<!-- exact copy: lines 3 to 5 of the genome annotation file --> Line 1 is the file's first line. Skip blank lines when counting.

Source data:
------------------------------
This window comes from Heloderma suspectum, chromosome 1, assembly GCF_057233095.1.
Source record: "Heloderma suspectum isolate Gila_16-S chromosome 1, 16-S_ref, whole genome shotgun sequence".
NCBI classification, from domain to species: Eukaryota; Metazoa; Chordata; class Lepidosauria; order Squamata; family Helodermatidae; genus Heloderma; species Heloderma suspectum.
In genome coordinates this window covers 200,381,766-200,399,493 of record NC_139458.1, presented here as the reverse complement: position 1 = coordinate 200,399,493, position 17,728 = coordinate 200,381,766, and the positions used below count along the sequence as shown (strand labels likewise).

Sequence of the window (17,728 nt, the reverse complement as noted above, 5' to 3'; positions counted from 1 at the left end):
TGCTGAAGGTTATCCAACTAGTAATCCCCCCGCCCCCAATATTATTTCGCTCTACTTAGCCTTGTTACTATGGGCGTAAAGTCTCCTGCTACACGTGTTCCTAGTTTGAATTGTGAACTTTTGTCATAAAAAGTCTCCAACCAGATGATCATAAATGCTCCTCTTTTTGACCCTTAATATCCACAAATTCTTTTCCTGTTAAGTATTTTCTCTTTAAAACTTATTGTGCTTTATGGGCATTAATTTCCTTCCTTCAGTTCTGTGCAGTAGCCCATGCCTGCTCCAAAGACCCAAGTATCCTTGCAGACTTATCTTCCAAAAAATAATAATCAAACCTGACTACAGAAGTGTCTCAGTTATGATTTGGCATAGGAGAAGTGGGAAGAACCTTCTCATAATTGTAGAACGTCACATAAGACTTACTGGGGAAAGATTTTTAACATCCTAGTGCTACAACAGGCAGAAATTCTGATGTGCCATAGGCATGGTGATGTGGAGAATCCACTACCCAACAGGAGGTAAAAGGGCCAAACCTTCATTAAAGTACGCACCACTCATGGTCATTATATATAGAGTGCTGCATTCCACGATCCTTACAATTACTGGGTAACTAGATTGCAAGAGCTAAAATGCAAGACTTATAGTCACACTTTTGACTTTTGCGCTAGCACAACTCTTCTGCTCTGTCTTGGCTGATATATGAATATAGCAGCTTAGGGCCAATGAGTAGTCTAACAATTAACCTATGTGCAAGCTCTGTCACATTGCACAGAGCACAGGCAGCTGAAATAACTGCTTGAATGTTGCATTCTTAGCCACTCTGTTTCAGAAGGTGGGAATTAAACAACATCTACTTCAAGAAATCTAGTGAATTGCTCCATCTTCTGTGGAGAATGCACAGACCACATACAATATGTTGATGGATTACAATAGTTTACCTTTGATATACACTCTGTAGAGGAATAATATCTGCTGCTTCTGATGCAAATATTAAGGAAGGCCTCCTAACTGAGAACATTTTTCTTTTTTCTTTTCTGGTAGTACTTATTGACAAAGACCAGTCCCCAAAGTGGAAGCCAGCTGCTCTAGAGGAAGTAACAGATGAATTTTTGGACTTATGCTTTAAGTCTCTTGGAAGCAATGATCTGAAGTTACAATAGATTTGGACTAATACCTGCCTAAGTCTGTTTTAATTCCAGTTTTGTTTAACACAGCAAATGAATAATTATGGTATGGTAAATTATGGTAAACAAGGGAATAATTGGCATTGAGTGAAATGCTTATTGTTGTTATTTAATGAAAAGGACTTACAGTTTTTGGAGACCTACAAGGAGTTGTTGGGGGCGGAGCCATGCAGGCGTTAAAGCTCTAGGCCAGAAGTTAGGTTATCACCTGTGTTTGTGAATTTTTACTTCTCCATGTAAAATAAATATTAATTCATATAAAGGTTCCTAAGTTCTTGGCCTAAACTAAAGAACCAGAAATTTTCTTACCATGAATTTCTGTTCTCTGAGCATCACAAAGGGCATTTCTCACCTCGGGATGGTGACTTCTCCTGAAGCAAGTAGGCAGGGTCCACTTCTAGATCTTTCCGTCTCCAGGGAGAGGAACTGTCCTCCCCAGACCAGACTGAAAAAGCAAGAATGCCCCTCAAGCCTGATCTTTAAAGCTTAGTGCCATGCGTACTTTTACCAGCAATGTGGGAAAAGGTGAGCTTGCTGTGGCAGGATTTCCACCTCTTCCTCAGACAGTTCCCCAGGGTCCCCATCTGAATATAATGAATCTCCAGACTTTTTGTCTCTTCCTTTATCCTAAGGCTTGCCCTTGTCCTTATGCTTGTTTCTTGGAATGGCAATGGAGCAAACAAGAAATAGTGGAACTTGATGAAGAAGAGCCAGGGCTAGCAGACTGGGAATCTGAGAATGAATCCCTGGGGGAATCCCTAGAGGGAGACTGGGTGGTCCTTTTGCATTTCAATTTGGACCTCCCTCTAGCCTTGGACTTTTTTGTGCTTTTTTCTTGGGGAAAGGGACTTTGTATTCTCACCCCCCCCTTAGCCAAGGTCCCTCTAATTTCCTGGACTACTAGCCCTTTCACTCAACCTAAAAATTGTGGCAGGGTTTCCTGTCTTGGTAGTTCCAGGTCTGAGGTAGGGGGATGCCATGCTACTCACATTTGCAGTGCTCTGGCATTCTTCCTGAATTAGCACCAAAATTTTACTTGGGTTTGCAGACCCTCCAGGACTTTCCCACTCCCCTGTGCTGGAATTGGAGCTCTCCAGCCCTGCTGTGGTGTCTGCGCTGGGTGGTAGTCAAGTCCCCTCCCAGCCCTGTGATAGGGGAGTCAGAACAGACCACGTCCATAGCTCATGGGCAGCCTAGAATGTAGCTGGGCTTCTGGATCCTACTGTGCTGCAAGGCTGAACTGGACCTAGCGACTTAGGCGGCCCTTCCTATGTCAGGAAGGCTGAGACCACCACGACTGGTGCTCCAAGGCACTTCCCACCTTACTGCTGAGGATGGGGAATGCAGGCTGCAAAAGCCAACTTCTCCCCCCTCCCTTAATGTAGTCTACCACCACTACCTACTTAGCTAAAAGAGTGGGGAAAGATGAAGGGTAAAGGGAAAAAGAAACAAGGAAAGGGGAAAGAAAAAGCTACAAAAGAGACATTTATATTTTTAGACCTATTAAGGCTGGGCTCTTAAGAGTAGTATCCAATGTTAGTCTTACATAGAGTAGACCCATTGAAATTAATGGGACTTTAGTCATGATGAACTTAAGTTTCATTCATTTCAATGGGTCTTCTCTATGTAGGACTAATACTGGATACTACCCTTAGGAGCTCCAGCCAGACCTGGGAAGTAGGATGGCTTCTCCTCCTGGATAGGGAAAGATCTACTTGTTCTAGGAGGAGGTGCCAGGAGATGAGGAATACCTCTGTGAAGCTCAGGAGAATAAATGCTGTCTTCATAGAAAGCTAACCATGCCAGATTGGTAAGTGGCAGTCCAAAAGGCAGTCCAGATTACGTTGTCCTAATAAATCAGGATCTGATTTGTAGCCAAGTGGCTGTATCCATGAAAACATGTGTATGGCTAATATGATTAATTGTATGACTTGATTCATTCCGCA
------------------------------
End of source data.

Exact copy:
NCBI classification, from domain to species: Eukaryota; Metazoa; Chordata; class Lepidosauria; order Squamata; family Helodermatidae; genus Heloderma; species Heloderma suspectum.
In genome coordinates this window covers 200,381,766-200,399,493 of record NC_139458.1, presented here as the reverse complement: position 1 = coordinate 200,399,493, position 17,728 = coordinate 200,381,766, and the positions used below count along the sequence as shown (strand labels likewise).

Sequence of the window (17,728 nt, the reverse complement as noted above, 5' to 3'; positions counted from 1 at the left end):